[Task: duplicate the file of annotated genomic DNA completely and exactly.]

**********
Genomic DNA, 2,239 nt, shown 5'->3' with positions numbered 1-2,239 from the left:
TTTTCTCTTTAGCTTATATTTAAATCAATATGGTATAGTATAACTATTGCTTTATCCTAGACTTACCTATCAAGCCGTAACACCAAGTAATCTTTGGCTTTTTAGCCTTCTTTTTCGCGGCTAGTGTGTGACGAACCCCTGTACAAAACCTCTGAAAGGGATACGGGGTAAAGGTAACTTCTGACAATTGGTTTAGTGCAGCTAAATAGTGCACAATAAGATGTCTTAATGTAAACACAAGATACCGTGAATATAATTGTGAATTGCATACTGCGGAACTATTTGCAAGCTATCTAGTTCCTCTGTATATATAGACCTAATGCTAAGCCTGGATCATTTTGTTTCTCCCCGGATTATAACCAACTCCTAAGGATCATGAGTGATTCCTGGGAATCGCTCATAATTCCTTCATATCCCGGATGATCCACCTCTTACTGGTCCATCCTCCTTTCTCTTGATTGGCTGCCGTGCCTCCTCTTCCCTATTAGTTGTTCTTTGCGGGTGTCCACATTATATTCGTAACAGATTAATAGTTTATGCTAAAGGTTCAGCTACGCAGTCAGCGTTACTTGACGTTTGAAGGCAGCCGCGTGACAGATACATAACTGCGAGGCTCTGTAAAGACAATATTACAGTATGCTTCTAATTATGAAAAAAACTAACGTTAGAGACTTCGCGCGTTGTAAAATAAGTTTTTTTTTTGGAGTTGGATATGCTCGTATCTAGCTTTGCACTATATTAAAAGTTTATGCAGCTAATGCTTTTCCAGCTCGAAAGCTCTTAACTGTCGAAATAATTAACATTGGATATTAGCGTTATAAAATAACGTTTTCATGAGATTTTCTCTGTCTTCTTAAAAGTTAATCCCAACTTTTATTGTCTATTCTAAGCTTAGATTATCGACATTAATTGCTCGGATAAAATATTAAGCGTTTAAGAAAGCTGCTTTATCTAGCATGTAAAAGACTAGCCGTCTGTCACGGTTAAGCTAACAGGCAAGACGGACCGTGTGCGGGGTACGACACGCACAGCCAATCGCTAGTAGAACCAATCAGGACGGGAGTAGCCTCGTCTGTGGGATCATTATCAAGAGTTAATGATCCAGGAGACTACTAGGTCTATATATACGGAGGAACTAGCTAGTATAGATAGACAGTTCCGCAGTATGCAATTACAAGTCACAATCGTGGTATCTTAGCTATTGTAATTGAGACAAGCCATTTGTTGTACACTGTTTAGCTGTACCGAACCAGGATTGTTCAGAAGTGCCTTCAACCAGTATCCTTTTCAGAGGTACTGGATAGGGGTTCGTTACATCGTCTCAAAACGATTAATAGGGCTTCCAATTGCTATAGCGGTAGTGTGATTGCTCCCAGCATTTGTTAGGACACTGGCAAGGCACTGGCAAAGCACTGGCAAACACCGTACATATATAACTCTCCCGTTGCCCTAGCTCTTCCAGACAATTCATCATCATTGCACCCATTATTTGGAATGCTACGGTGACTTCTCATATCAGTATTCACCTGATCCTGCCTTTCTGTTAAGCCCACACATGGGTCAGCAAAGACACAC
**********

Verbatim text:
Genomic DNA, 2,239 nt, shown 5'->3' with positions numbered 1-2,239 from the left:
TTTTCTCTTTAGCTTATATTTAAATCAATATGGTATAGTATAACTATTGCTTTATCCTAGACTTACCTATCAAGCCGTAACACCAAGTAATCTTTGGCTTTTTAGCCTTCTTTTTCGCGGCTAGTGTGTGACGAACCCCTGTACAAAACCTCTGAAAGGGATACGGGGTAAAGGTAACTTCTGACAATTGGTTTAGTGCAGCTAAATAGTGCACAATAAGATGTCTTAATGTAAACACAAGATACCGTGAATATAATTGTGAATTGCATACTGCGGAACTATTTGCAAGCTATCTAGTTCCTCTGTATATATAGACCTAATGCTAAGCCTGGATCATTTTGTTTCTCCCCGGATTATAACCAACTCCTAAGGATCATGAGTGATTCCTGGGAATCGCTCATAATTCCTTCATATCCCGGATGATCCACCTCTTACTGGTCCATCCTCCTTTCTCTTGATTGGCTGCCGTGCCTCCTCTTCCCTATTAGTTGTTCTTTGCGGGTGTCCACATTATATTCGTAACAGATTAATAGTTTATGCTAAAGGTTCAGCTACGCAGTCAGCGTTACTTGACGTTTGAAGGCAGCCGCGTGACAGATACATAACTGCGAGGCTCTGTAAAGACAATATTACAGTATGCTTCTAATTATGAAAAAAACTAACGTTAGAGACTTCGCGCGTTGTAAAATAAGTTTTTTTTTTGGAGTTGGATATGCTCGTATCTAGCTTTGCACTATATTAAAAGTTTATGCAGCTAATGCTTTTCCAGCTCGAAAGCTCTTAACTGTCGAAATAATTAACATTGGATATTAGCGTTATAAAATAACGTTTTCATGAGATTTTCTCTGTCTTCTTAAAAGTTAATCCCAACTTTTATTGTCTATTCTAAGCTTAGATTATCGACATTAATTGCTCGGATAAAATATTAAGCGTTTAAGAAAGCTGCTTTATCTAGCATGTAAAAGACTAGCCGTCTGTCACGGTTAAGCTAACAGGCAAGACGGACCGTGTGCGGGGTACGACACGCACAGCCAATCGCTAGTAGAACCAATCAGGACGGGAGTAGCCTCGTCTGTGGGATCATTATCAAGAGTTAATGATCCAGGAGACTACTAGGTCTATATATACGGAGGAACTAGCTAGTATAGATAGACAGTTCCGCAGTATGCAATTACAAGTCACAATCGTGGTATCTTAGCTATTGTAATTGAGACAAGCCATTTGTTGTACACTGTTTAGCTGTACCGAACCAGGATTGTTCAGAAGTGCCTTCAACCAGTATCCTTTTCAGAGGTACTGGATAGGGGTTCGTTACATCGTCTCAAAACGATTAATAGGGCTTCCAATTGCTATAGCGGTAGTGTGATTGCTCCCAGCATTTGTTAGGACACTGGCAAGGCACTGGCAAAGCACTGGCAAACACCGTACATATATAACTCTCCCGTTGCCCTAGCTCTTCCAGACAATTCATCATCATTGCACCCATTATTTGGAATGCTACGGTGACTTCTCATATCAGTATTCACCTGATCCTGCCTTTCTGTTAAGCCCACACATGGGTCAGCAAAGACACAC